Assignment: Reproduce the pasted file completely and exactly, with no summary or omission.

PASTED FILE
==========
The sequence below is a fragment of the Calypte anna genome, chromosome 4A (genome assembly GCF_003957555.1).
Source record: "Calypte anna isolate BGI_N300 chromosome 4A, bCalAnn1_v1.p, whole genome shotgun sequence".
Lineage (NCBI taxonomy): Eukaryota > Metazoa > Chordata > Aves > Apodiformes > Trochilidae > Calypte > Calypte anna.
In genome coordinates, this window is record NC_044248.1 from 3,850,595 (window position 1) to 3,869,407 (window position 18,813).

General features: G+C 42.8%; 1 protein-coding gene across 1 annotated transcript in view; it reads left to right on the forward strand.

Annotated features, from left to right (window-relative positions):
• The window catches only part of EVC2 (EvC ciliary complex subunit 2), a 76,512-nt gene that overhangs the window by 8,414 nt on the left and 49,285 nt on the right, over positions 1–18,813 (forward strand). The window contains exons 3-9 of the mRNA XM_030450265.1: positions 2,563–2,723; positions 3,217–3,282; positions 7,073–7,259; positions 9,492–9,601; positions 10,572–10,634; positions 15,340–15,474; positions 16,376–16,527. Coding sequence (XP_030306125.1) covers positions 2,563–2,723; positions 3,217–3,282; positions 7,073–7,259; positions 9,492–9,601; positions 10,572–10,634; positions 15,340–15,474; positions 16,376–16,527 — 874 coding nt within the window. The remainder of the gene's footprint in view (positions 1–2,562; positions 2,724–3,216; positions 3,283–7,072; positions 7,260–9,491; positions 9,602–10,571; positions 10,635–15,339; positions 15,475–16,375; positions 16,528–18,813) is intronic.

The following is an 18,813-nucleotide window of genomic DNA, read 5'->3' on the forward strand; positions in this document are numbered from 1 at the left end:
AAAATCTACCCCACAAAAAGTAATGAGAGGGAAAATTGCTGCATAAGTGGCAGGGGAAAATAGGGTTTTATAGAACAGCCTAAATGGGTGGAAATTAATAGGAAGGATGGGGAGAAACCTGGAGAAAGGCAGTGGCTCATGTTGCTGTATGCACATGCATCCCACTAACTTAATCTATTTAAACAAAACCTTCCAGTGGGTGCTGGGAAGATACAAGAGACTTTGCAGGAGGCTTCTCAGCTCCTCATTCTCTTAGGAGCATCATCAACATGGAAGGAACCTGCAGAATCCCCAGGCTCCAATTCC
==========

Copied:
The sequence below is a fragment of the Calypte anna genome, chromosome 4A (genome assembly GCF_003957555.1).
Source record: "Calypte anna isolate BGI_N300 chromosome 4A, bCalAnn1_v1.p, whole genome shotgun sequence".
Lineage (NCBI taxonomy): Eukaryota > Metazoa > Chordata > Aves > Apodiformes > Trochilidae > Calypte > Calypte anna.
In genome coordinates, this window is record NC_044248.1 from 3,850,595 (window position 1) to 3,869,407 (window position 18,813).

General features: G+C 42.8%; 1 protein-coding gene across 1 annotated transcript in view; it reads left to right on the forward strand.

Annotated features, from left to right (window-relative positions):
• The window catches only part of EVC2 (EvC ciliary complex subunit 2), a 76,512-nt gene that overhangs the window by 8,414 nt on the left and 49,285 nt on the right, over positions 1–18,813 (forward strand). The window contains exons 3-9 of the mRNA XM_030450265.1: positions 2,563–2,723; positions 3,217–3,282; positions 7,073–7,259; positions 9,492–9,601; positions 10,572–10,634; positions 15,340–15,474; positions 16,376–16,527. Coding sequence (XP_030306125.1) covers positions 2,563–2,723; positions 3,217–3,282; positions 7,073–7,259; positions 9,492–9,601; positions 10,572–10,634; positions 15,340–15,474; positions 16,376–16,527 — 874 coding nt within the window. The remainder of the gene's footprint in view (positions 1–2,562; positions 2,724–3,216; positions 3,283–7,072; positions 7,260–9,491; positions 9,602–10,571; positions 10,635–15,339; positions 15,475–16,375; positions 16,528–18,813) is intronic.

The following is an 18,813-nucleotide window of genomic DNA, read 5'->3' on the forward strand; positions in this document are numbered from 1 at the left end:
AAAATCTACCCCACAAAAAGTAATGAGAGGGAAAATTGCTGCATAAGTGGCAGGGGAAAATAGGGTTTTATAGAACAGCCTAAATGGGTGGAAATTAATAGGAAGGATGGGGAGAAACCTGGAGAAAGGCAGTGGCTCATGTTGCTGTATGCACATGCATCCCACTAACTTAATCTATTTAAACAAAACCTTCCAGTGGGTGCTGGGAAGATACAAGAGACTTTGCAGGAGGCTTCTCAGCTCCTCATTCTCTTAGGAGCATCATCAACATGGAAGGAACCTGCAGAATCCCCAGGCTCCAATTCC